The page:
Since any morsel of news that Tesla drops is likely to generate gaping mouths and wide-eyed attention, it’s natural that Elon Musk’s autopilot-ready Model S would prompt one to believe that a completely driverless car has been developed.
Contrary to our futurist fantasies, the new Model S is not a driverless car: You’d be damn foolish to thumb fantasy football rankings or catch up on email while driving on the freeway, because after all, its Autopilot feature and “driverless” are two completely different concepts, and this is something that Tesla knows:
“While truly driverless cars are still a few years away, Tesla Autopilot functions like the systems that airplane pilots use when conditions are clear. The driver is still responsible for, and ultimately in control of, the car.”
Sci-fi geeks and those hopeful of the car rearing itself in 2015 might shudder at such an admonition, but the truth is, Model S is still something to stir up giddy feelings within the tech-nerd ranks.
On Monday, Musk posted on Twitter that release of Autopilot was pending regulatory approval in Europe and Asia:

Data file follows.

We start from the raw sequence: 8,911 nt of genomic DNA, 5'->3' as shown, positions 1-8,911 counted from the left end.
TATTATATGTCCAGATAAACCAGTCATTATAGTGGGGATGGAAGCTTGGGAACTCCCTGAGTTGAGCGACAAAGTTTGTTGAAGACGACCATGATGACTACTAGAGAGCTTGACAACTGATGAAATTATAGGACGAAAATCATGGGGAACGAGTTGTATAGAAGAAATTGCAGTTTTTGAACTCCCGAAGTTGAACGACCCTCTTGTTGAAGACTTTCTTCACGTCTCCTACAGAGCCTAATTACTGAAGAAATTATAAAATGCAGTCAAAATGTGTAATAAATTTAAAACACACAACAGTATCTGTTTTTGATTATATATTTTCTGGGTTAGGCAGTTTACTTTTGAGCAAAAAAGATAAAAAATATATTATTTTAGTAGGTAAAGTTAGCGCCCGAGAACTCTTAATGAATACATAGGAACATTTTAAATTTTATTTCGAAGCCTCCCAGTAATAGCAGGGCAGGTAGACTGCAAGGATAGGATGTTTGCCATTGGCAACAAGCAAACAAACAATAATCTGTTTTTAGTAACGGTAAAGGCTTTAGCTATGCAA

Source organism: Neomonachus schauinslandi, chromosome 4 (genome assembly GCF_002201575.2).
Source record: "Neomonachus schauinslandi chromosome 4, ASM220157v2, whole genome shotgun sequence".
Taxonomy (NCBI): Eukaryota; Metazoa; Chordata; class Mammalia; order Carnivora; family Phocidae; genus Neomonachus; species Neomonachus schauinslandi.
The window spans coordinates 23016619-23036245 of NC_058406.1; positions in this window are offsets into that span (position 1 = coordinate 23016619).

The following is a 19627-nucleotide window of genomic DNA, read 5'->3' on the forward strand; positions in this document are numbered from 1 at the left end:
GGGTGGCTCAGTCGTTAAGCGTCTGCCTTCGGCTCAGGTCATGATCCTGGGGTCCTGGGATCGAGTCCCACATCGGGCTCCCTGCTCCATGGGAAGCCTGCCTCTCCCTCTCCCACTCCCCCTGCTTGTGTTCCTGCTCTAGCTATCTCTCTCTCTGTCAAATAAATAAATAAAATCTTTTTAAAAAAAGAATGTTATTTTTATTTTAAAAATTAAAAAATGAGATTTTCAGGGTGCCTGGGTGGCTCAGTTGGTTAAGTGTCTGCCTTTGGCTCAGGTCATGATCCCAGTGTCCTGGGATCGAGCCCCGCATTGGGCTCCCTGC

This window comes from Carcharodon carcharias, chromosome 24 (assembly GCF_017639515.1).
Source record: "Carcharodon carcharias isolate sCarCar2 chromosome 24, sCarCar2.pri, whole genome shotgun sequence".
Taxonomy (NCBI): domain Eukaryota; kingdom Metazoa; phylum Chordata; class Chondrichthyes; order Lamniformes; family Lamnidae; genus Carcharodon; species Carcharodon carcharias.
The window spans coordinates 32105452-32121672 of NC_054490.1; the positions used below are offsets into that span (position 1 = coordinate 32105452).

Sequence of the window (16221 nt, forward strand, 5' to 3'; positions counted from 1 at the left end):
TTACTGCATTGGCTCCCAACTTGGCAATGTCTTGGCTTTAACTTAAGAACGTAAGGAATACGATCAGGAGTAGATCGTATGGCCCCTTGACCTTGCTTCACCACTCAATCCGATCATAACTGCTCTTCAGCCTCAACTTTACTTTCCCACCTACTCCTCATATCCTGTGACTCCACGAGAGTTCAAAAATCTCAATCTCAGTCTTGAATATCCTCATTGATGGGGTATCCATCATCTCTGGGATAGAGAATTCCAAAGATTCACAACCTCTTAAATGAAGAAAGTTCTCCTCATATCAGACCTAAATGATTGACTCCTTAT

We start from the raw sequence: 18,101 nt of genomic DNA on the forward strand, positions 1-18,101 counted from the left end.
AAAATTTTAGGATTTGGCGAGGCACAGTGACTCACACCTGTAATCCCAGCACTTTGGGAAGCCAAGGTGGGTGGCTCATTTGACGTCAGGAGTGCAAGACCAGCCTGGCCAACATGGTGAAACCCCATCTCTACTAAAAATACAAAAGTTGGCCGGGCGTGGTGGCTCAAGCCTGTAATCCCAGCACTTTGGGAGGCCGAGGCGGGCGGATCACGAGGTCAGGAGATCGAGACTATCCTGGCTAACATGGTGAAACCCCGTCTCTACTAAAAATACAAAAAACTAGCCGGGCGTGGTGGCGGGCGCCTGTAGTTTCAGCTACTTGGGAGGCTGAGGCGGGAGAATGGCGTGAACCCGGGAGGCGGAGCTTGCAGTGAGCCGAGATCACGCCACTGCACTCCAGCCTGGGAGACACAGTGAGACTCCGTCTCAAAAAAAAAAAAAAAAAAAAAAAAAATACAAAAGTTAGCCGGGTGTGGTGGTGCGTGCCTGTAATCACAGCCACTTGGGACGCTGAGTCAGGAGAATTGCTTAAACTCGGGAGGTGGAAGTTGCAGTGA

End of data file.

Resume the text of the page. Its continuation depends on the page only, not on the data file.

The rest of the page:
As this test-drive shows, it’s still pretty amazing:
The car’s newest software is tricked out with as many ultrasonic sensors and cameras as an art museum in the middle of the night: all of the tech enables the car to “automatically steer down the highway, change lanes, and adjust speed in response to traffic,” according to Tesla.
But it’s not quite perfect:
Model S also helps you parallel park after it locates an available parking space with its GPS, alleviating one of the most perennially annoying aspects of driving in busy, urban areas.
In essence, the freshest Tesla news is that of a software update, but it’s one that foreshadows what will eventually come to embody a car that drives humans, and not the other way around. In that sense, the newest Model S is a harbinger — something to keep us satiated — or at least help us parallel park when we’re just done doing it ourselves.